Air travel will be disrupted into Sunday

BUSY NATS Swanwick control room. ''Picture: Sarah Standing (120533-2)
BUSY NATS Swanwick control room. ''Picture: Sarah Standing (120533-2)


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Delays and cancellations due to a technical problem at the National Air Traffic Service in Swanwick will continue into Sunday.

The problem has been fixed by NATS engineers, but the backlog will take time to clear.

Airports including Southampton, Gatwick, Stansted, Southend and Heathrow are affected, as are other UK airports including Edinburgh and Dublin.

Passengers are still advised to check with their airline for flight information.

In a statement, a spokesman for NATS, which controls the airspace in the UK with technical support from Lockheed Martin, also based in Swanwick, apologised to passengers and said the problem arose when a system to switch the system from night to day malfunctioned.

He said: ‘At night, when it’s quiet, sectors of airspace are combined. As it gets busier in the daytime the sectors are split out again and additional control positions are opened to meet the traffic demand.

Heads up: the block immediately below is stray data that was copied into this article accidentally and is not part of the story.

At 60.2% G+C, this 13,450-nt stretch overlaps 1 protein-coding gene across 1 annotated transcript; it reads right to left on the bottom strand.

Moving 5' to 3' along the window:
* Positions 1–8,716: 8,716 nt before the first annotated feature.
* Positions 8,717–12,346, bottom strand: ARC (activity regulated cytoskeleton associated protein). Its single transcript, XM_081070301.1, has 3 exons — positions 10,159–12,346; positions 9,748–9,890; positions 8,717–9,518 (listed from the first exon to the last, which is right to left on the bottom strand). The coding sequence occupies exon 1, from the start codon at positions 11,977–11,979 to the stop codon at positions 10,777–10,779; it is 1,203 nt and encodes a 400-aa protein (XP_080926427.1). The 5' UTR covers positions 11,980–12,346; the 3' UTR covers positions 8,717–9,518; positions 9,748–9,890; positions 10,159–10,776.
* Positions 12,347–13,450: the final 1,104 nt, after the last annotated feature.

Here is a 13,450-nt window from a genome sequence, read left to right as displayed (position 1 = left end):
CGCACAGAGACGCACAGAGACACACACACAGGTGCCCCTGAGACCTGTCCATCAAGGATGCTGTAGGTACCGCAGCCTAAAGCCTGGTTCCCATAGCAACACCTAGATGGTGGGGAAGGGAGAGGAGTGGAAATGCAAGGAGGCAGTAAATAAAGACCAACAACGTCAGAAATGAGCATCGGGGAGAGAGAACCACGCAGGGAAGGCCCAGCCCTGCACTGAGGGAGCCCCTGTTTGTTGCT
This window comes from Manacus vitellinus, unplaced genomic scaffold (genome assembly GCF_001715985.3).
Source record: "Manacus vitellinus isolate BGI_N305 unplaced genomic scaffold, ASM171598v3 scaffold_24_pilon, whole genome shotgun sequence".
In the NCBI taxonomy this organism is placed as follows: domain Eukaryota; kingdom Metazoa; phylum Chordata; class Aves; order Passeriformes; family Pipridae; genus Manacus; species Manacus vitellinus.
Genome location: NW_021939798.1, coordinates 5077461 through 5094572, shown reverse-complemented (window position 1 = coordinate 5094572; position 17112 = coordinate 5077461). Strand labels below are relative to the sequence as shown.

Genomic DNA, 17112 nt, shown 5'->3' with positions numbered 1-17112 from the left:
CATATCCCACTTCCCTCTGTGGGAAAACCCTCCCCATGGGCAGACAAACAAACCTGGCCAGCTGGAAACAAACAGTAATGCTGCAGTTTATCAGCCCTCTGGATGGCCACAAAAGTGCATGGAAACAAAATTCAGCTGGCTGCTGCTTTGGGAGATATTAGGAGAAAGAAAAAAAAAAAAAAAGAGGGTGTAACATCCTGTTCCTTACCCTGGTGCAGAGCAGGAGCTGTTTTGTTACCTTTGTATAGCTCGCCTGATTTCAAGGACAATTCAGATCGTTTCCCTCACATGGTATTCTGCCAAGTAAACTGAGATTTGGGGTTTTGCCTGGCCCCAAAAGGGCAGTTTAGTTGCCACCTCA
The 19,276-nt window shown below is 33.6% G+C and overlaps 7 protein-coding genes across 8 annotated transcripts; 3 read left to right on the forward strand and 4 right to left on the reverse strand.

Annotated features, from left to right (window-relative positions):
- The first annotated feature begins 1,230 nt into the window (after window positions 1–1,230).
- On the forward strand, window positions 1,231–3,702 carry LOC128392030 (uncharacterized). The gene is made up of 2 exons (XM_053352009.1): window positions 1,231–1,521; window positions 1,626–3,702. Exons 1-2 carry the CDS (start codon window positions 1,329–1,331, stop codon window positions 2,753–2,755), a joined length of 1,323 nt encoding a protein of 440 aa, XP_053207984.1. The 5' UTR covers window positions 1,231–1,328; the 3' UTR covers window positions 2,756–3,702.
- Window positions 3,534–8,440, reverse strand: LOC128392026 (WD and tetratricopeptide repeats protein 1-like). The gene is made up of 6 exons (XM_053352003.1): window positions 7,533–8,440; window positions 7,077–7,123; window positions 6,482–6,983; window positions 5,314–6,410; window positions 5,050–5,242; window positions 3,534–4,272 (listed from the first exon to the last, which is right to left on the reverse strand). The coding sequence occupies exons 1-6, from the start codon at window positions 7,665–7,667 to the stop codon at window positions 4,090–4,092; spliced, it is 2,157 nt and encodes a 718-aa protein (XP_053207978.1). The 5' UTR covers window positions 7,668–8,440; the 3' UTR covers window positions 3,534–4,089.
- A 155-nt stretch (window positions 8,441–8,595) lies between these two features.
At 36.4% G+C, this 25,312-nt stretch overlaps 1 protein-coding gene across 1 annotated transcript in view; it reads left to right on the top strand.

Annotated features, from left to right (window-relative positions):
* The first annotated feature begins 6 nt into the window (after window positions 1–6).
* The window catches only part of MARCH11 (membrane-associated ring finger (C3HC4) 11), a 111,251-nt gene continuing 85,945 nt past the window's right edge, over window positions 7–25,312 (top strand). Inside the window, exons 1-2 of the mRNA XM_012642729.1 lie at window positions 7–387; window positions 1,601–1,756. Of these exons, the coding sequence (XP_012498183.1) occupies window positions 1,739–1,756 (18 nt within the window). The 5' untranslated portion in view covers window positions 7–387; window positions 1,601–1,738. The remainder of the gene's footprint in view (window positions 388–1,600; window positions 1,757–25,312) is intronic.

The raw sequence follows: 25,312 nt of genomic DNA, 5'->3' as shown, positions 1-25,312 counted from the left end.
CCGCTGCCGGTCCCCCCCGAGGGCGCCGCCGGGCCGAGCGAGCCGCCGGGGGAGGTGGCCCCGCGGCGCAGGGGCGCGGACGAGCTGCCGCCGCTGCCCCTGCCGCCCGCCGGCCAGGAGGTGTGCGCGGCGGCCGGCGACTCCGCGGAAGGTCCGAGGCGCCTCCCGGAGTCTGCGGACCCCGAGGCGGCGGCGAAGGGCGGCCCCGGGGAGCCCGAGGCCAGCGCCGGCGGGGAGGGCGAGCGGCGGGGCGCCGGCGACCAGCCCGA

‘Because of the problem with the internal telephone system, it was not possible to open the additional control positions this morning, resulting in a significant reduction in capacity in some areas of UK en-route airspace.

‘Safety has not been compromised at any time.’

In an update issued on Saturday evening, the spokesman added: ‘The problem that arose this morning with the ground communications system in the Area Control operations room at NATS Swanwick has now been resolved and operations are returning to normal.

‘The technical and operational contingency measures we have had in place all day have enabled us to deliver more than 80 per cent of our normal operation.

‘The reduction in capacity has had a disproportionate effect on southern England because it is extremely complex and busy airspace and we sincerely regret inconvenience to our airline customers and their passengers.

‘To be clear, this is a very complex and sophisticated system with more than a million lines of software. This is not simply internal telephones, it is the system that controllers use to speak to other ATC agencies both in the UK and Europe and is the biggest system of its kind in Europe.

‘This has been a major challenge for our engineering team and for the manufacturer, who has worked closely with us to ensure this complex problem was resolved as quickly as possible while maintaining a safe service.’